September 3rd, 2013
Earlier this year (which feels like eons ago) I bought a small sketchbook with the intention of getting into drawing again. I’d intended to do it at least once a day but quickly discovered I didn’t really have the time to dedicate to it regularly. Last week I took a break (one where I just allowed myself free time to do whatever I wanted) and managed to pick things up again.
I think of these as doodles rather than drawings, mostly because they are not “for” anything other than the process of creation. They suit my obsessive nature as an artist, and I think of them as meditative drawings. I was curious to discover this is actually a thing.
It is very calming to draw without intention. I often start with a very loud mind and slowly it will quiet the more I draw. I have the same experience when I cut paper.
These are just a few of the doodles I created last week. I’m hoping to maintain doing these types of drawings as part of my practice going forward.
August 20th, 2013
Over the summer months I’ve gotten into sewing, purely out of a desire to spruce up our apartment. I’ve had a few little projects in mind for ages but until recently I didn’t have my own sewing machine.
For home improvement project number one I wanted to make new slip covers for the throw pillows that came with our couch. I’ve always disliked the fabric, but rather than buying new pillows I decided to sew covers and choose a fabric to add more colour to the room. Dressew was my source for the bold yellow fabric I came away with.
I sewed them without a pattern but found some ideas online to use as reference. Anne advised and assisted me with the sewing as it’s been a really long time since I’ve used a sewing machine. We finished them in about an hour and a half.
The slip covers were the gateway project that led me to buying a sewing machine of my own, because I knew I wanted to make more things. I went with the tiny and inexpensive SY sewing machine from Ikea because I’d read a review that recommended it as a good starter machine.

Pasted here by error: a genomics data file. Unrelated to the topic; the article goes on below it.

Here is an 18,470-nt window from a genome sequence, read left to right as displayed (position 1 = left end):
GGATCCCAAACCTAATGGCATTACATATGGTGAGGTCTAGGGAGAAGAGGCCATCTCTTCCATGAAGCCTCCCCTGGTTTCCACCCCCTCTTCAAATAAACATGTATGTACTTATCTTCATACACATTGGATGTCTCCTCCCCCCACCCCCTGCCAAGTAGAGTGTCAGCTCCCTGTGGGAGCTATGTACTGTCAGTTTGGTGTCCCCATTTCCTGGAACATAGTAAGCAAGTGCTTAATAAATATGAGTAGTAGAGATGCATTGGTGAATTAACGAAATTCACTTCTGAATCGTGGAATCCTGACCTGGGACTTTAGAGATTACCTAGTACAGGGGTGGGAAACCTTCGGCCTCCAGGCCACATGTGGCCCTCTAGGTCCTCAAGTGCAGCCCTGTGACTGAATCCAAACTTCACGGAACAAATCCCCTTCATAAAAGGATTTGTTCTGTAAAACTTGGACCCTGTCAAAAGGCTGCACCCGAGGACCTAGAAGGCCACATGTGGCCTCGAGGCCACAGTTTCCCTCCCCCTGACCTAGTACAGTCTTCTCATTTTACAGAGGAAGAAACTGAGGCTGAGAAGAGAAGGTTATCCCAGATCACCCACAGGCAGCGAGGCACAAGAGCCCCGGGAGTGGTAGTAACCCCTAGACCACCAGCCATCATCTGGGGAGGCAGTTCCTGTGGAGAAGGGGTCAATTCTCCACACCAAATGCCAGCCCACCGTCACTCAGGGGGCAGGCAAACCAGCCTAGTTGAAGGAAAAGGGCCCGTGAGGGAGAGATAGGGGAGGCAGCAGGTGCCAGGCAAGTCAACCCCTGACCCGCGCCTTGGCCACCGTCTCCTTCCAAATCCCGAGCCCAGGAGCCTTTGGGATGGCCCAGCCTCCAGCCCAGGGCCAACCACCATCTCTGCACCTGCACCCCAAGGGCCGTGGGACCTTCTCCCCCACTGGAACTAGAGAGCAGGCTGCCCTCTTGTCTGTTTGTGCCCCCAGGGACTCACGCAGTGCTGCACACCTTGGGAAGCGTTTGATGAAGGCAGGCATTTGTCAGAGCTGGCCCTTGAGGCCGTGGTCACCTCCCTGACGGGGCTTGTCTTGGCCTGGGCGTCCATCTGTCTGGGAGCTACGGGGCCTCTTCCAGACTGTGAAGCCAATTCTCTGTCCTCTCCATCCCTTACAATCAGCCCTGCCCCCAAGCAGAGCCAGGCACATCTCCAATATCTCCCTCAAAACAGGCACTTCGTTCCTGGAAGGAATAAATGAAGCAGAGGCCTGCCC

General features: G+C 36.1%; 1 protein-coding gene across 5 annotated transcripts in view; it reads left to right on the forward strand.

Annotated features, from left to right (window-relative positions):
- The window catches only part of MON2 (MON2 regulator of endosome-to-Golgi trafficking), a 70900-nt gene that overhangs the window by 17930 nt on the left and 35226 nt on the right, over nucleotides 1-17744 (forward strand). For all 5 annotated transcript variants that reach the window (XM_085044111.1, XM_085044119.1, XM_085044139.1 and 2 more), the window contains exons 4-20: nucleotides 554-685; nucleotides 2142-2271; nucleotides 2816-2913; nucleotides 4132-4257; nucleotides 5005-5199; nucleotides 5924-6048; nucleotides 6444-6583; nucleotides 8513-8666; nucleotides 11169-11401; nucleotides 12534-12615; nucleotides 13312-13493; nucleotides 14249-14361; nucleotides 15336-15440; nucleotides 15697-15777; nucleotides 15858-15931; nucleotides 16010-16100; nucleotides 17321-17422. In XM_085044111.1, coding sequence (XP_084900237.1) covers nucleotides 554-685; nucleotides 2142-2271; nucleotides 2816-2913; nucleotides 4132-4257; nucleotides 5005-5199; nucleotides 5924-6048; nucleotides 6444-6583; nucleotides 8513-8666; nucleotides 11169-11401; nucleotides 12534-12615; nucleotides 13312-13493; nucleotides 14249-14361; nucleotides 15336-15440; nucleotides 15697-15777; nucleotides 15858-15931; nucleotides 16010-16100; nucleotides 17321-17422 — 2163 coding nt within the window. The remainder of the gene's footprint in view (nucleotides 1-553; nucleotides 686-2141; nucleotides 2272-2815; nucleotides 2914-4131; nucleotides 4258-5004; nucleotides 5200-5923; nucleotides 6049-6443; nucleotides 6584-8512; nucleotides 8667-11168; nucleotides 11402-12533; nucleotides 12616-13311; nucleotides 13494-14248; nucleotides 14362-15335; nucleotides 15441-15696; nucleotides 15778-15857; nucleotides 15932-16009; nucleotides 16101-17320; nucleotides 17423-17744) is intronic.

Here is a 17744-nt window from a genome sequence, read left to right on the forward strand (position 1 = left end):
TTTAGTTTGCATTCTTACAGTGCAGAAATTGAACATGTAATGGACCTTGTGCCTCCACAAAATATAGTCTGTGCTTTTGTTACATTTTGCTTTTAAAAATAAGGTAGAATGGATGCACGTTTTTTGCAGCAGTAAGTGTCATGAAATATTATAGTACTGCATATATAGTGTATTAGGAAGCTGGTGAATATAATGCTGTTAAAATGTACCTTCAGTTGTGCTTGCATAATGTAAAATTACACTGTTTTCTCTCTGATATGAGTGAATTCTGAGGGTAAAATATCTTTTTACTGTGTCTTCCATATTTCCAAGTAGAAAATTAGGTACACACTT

And the next thing I knew I was sewing curtains for the bedroom, once again using fabric sourced from Dressew. As with the pillow cases I did not use a pattern. I kept things simple with minimal detail, and sewed together the patterned fabric with a white backing to block out light. My hanging solution was to purchase curtain rings to clip to the top and not have to fuss about with something more complicated.
I still have so much to learn about sewing, but at least I am learning as I go. I have another project in mind, still sticking with simple straight lines, but eventually I hope to tackle making my own clothes.
July 30th, 2013
Last week I booked a time slot at the Laser Cutting Cafe to try out having some of my paper cut work fabricated into other materials. I took two files with me to experiment with and came away with some very lovely results.
Since my previous visit to the Cafe, Derek (the owner) had acquired an even larger laser cutter than the previous two he has on site. It has a larger bed and a more powerful laser, and this is the machine I worked with.
Here you can see the file of my artwork on-screen. To create it I scanned the original, cleaned it up in Photoshop and then converted it into an outline using Illustrator. The highlighted bit indicates the area where the laser is currently positioned as it cuts.
I created two version of this piece using different materials. One is cut into an 8″ x 8″ wood cradle panel, and the other is etched into the surface of a piece of white mat board. I sized the artwork smaller than the original and I think some of the pieces that make up the word were a bit too tiny for the laser so there is some fine detail missing. Overall though, it is amazing to see this work translated into other materials.
The second artwork file I brought with me was the one I most wanted to see. I scanned one of the repeating crescent paper cut designs I’d created last year for the culture crawl, and chose a piece of 20″ x 12″ bamboo board to cut it into.
Watching the laser cutter reproduce something I’d made by hand was pretty weird but exciting. It took about half an hour to complete because the design is so intricate, and the material is fairly thick.
The finished piece is fantastic and so very beautiful. It smells a lot like a campfire, even days later.
I am so pleased with this experiment because it confirms a few ideas I’ve had around translating much of my work into other more durable materials than paper. The possibilities are endless.